WQED’s Rick Sebak Shares Some of His Favorite Pittsburgh Restaurants

Here are a few of the places I’d want to take you if you were an out-of-town friend in for a short visit to our city. I always like to say “a few of the places” rather than “the best places” because I think superlatives just set you up for ridicule and disappointment. No matter where you go to eat in this (or any) town, the variables are too many (from the weather to the politics of the kitchen) to be sure of a certain experience.

Maenam Thai

330 Freeport Road
I’ve posted a lot on social media about Maenam Thai in Blawnox, a tiny restaurant run by a wonderful chef named Supannee Khansuwan (or just Nee). There’s seating for about six people on a busy night, but many people get takeout, and some even head over to the nearby Old Thunder Brewing that encourages its patrons to take advantage of local restaurants like this one. I especially love Nee’s tom yum soup with shrimp, and I like it very spicy, but her chive dumplings are also superb, and everything else I’ve had there is remarkable for freshness and vibrant flavors.

Mitch’s Barbeque

16070 Perry Highway
Up on Route 19 in Warrendale, there’s an unusual barbecue restaurant that I have taken many folks to, including my brother and sister the last time we three were all together. It’s called Mitch’s Barbeque (yes, they spell it with a “que” on the end) and you will usually find Mitch Evanitsky and his wife working there, although their son Justin is the chef and mastermind behind some of the best beef brisket I’ve ever tasted. He also puts his smoked meats in Asian treats like ramen and pork-belly buns. The ribs are tremendous. Tacos are excellent. And there may be specials on the chalkboard when you arrive. Justin also makes incredible ice creams in often unexpected flavors that are definitely worth trying. As you drive north on 19, watch for a bright blue pig, and turn in there. 

Emil’s Lounge

414 Hawkins Avenue
For many years, I have sung the praises of Emil’s Lounge in Rankin. I often say, “It’s an old Mon Valley steelworkers’ bar — not far from Carrie Furnace — with incredible food.” Krissy Kochis runs the place that she inherited from her father Emil Luzaich, and it’s the fried fish sandwich that keeps me coming back, although the Reuben is also unforgettable, and I have to love a place that often has liver and onions on the menu. Many people are very fond of the stuffed cabbage special, but I also have been truly impressed by the steak sandwich there (just a big steak on a piece of Italian bread.) I think of it as a legendary spot.

D’s 6 Pax & Dogz

1118 S. Braddock Avenue
In pre-COVID days, I would probably have included The O on this list, and I still miss its delightful dogs and fabulous fries, but with that landmark eatery gone, I now want to take you to D’s 6 Pax & Dogz in my Regent Square neighborhood. Dino DeFlavio and his family have been making superb franks and sausages for nearly 25 years now. The Chicago Dog is perfectly done. I also greatly respect their Swissvale Gold chicken wings, their fries, and even their salads. I haven’t yet been to their second location out in Murrysville, but I’m sure to get there soon.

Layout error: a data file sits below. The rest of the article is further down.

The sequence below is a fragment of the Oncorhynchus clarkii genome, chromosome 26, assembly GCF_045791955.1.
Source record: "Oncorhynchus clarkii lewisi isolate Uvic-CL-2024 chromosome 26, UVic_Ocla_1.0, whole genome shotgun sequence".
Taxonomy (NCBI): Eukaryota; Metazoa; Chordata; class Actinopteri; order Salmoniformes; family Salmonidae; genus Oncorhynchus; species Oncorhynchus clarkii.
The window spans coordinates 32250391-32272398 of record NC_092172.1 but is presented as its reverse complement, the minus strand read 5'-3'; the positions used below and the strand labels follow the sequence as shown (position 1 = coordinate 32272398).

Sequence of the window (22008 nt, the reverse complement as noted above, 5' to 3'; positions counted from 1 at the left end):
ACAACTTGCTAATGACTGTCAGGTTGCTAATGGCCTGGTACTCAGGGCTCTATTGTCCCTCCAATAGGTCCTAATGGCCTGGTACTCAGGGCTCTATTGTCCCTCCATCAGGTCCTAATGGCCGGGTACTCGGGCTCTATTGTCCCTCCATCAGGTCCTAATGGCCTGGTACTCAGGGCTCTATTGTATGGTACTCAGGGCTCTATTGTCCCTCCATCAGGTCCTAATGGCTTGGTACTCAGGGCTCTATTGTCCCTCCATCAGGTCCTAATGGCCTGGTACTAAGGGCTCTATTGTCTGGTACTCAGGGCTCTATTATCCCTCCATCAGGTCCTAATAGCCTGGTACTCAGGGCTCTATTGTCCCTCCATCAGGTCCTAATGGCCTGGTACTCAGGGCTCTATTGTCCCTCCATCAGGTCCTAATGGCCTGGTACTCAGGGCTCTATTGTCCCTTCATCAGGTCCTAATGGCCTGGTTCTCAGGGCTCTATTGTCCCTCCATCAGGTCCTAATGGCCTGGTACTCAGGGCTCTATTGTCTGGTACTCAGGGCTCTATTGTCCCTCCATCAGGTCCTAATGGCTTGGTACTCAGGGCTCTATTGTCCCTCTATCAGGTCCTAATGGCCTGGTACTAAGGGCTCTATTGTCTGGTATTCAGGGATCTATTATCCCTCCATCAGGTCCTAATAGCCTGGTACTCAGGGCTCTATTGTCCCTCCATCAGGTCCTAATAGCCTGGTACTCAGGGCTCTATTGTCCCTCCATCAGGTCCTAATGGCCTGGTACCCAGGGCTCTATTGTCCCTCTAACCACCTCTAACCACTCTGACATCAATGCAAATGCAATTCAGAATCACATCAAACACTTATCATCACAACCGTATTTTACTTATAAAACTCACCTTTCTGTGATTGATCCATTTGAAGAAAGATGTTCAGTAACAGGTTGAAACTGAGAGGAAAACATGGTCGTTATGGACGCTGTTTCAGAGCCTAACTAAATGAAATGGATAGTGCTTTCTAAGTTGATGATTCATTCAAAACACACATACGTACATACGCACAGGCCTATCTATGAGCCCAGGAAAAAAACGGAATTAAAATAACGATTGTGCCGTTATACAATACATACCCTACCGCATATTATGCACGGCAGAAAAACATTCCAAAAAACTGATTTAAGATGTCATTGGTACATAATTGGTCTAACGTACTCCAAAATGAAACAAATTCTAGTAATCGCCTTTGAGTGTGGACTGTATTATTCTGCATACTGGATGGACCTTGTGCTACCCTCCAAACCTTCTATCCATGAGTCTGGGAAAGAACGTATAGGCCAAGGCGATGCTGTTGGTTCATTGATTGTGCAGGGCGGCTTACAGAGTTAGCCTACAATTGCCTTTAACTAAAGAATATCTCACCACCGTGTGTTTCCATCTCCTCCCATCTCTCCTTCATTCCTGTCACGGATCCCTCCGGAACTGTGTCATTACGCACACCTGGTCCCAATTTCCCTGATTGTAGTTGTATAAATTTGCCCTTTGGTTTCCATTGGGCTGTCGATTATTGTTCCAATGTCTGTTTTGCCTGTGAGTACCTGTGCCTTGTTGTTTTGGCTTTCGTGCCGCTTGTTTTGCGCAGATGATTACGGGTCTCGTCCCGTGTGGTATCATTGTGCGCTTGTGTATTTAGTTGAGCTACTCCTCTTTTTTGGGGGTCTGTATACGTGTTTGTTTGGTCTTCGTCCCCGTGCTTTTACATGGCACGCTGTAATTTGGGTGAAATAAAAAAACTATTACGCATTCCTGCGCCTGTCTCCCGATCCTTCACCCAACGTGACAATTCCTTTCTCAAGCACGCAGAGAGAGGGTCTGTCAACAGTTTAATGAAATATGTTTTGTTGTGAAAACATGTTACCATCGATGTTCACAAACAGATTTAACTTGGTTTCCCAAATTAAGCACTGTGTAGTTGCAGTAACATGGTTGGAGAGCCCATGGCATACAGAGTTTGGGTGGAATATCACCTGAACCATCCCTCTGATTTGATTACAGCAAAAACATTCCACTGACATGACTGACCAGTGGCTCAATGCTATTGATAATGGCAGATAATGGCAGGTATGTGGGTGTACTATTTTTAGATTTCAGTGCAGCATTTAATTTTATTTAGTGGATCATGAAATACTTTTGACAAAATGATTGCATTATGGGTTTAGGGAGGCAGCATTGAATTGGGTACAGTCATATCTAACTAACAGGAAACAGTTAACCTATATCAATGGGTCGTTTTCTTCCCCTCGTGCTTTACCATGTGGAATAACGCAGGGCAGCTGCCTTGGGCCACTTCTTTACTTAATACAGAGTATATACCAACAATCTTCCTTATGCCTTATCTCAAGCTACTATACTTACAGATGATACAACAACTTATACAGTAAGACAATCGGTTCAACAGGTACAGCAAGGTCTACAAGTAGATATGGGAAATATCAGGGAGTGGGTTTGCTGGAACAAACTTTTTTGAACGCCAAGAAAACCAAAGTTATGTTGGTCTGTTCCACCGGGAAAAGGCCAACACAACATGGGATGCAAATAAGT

Lincoln’s P&G Diner

232 North Avenue
Having made a pair of PBS documentaries about outstanding breakfast places across the country, I thought I might end this little list with one of my favorite morning stops: the P&G Diner inside the Lincoln Pharmacy in Millvale. The Lincoln has classic breakfast fare galore on the menu, including their legendary Big Lincoln (two eggs, choice of meats, Lyonnaise potatoes, AND a short stack of the large, crepe-like pancakes that got Pamela Cohen and Gail Klingensmith––they are P&G––invited to the White House after Barack Obama tasted the pancakes while campaigning in the Strip in 2008). I often order the very tasty Pittsburgh Hash with potatoes, kielbasa, and sauerkraut, but I can be persuaded to try anything there. The pharmacy and the diner are run by Jennifer Cohen, Gail’s sister, and that family’s roots go back several generations at this location. Some of their history is included in my program titled “The Joys Of Millvale” that you can stream on wqed.org.

Story by Rick Sebek, WQED.ORG / Styling by Anna Calabrese / Photography by Dave Bryce

Subscribe to TABLE Magazine’s print edition.


Choose your region

We respect your privacy.


Related Articles

The Origins of the Strawberry

Our story starts in early 1700s Chile. With espionage...

Simple Double Chocolate Zucchini Bread

Double the chocolate, double the fun.

Corn Ribs With Homemade BBQ Sauce

We're changing the grilling game.